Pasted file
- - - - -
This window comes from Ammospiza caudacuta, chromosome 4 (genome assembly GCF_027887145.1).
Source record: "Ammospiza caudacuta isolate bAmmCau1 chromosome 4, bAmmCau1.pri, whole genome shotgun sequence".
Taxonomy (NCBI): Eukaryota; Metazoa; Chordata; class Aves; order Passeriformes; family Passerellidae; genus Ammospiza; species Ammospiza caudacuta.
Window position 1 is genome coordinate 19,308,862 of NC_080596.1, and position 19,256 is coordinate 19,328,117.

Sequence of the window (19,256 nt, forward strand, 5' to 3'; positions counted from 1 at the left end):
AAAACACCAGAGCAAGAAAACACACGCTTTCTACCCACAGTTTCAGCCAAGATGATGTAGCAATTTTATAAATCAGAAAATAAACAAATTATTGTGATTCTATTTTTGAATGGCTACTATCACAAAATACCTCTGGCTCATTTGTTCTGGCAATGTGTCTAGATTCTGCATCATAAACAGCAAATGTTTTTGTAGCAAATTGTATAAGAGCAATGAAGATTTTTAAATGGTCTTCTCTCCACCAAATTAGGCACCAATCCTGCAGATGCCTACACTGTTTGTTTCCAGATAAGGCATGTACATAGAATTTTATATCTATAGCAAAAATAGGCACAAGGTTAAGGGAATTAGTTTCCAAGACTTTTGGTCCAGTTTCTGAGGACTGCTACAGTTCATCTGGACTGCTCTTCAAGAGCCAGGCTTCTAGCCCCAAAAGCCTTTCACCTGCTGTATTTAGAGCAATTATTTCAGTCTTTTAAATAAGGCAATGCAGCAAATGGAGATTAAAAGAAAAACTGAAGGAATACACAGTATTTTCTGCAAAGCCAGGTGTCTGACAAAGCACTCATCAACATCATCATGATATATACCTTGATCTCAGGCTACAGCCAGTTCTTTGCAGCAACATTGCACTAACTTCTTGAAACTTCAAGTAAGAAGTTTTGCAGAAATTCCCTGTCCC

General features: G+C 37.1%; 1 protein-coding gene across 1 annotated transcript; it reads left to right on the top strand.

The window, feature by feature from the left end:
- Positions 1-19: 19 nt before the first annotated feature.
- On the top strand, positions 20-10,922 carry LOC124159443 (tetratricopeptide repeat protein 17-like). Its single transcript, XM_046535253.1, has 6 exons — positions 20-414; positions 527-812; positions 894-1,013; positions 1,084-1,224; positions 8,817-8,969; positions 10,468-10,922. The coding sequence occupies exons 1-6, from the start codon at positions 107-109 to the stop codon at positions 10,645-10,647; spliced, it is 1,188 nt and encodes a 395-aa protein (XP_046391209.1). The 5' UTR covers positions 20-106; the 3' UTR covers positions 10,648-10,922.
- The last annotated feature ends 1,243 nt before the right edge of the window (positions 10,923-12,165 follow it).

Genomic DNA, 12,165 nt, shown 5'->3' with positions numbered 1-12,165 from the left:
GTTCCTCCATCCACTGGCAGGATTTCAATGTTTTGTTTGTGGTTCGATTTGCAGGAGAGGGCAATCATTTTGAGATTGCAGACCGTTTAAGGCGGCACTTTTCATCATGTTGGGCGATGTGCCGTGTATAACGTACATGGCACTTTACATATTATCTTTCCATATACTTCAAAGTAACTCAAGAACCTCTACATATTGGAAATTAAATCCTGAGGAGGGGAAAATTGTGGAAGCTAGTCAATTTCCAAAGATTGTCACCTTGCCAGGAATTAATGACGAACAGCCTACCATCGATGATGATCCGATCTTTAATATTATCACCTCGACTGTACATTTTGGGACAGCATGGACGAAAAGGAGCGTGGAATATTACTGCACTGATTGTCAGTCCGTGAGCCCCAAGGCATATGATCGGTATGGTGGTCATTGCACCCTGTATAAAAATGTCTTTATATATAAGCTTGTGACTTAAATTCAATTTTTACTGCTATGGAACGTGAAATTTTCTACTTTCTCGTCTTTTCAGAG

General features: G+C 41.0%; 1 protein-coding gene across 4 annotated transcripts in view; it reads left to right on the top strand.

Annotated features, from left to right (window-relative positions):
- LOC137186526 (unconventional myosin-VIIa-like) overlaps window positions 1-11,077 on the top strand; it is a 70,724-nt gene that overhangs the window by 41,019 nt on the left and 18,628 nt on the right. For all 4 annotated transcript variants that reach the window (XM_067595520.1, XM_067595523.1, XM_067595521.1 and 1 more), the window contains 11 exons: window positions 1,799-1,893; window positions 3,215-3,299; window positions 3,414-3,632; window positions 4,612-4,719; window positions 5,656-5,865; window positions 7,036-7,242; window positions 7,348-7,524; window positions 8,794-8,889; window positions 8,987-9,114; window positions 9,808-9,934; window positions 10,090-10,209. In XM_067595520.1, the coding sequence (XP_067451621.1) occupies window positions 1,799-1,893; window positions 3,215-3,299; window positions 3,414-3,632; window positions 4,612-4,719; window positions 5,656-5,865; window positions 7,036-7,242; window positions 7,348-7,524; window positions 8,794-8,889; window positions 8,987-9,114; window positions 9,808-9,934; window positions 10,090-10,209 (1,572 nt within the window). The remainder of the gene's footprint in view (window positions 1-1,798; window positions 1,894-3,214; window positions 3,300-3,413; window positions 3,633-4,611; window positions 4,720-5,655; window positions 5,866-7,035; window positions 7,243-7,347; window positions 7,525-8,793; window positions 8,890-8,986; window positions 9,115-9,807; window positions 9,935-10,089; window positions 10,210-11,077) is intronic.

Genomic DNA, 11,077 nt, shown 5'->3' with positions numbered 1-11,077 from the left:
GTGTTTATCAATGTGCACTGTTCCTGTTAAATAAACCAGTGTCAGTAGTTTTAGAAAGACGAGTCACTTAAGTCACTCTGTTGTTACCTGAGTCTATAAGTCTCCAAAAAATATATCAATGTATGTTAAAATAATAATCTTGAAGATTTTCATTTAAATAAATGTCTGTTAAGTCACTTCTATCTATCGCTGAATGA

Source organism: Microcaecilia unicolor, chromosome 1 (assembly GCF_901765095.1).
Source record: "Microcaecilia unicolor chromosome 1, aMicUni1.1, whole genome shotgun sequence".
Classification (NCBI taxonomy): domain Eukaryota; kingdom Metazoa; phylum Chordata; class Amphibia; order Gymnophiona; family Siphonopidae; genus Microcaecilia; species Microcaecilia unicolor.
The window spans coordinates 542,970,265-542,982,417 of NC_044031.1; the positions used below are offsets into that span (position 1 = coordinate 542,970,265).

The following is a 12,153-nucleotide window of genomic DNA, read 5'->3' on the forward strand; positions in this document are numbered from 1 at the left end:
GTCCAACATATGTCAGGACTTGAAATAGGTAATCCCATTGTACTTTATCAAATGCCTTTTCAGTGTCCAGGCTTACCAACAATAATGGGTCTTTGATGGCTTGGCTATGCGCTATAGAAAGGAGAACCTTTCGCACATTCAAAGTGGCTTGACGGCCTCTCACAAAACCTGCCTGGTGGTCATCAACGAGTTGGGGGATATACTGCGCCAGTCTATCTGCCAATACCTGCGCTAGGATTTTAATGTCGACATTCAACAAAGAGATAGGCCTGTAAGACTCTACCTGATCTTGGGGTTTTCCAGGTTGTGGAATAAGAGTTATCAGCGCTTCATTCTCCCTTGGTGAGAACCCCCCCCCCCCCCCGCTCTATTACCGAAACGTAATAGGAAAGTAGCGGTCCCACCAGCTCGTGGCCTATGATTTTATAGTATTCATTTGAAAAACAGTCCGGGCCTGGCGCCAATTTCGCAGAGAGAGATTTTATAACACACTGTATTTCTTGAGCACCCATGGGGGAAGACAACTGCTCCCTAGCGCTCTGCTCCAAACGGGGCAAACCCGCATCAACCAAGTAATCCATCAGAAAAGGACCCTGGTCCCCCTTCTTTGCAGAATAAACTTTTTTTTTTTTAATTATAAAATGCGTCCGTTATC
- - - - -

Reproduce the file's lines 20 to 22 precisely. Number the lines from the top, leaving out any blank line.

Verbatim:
Source record: "Microcaecilia unicolor chromosome 1, aMicUni1.1, whole genome shotgun sequence".
Classification (NCBI taxonomy): domain Eukaryota; kingdom Metazoa; phylum Chordata; class Amphibia; order Gymnophiona; family Siphonopidae; genus Microcaecilia; species Microcaecilia unicolor.
The window spans coordinates 542,970,265-542,982,417 of NC_044031.1; the positions used below are offsets into that span (position 1 = coordinate 542,970,265).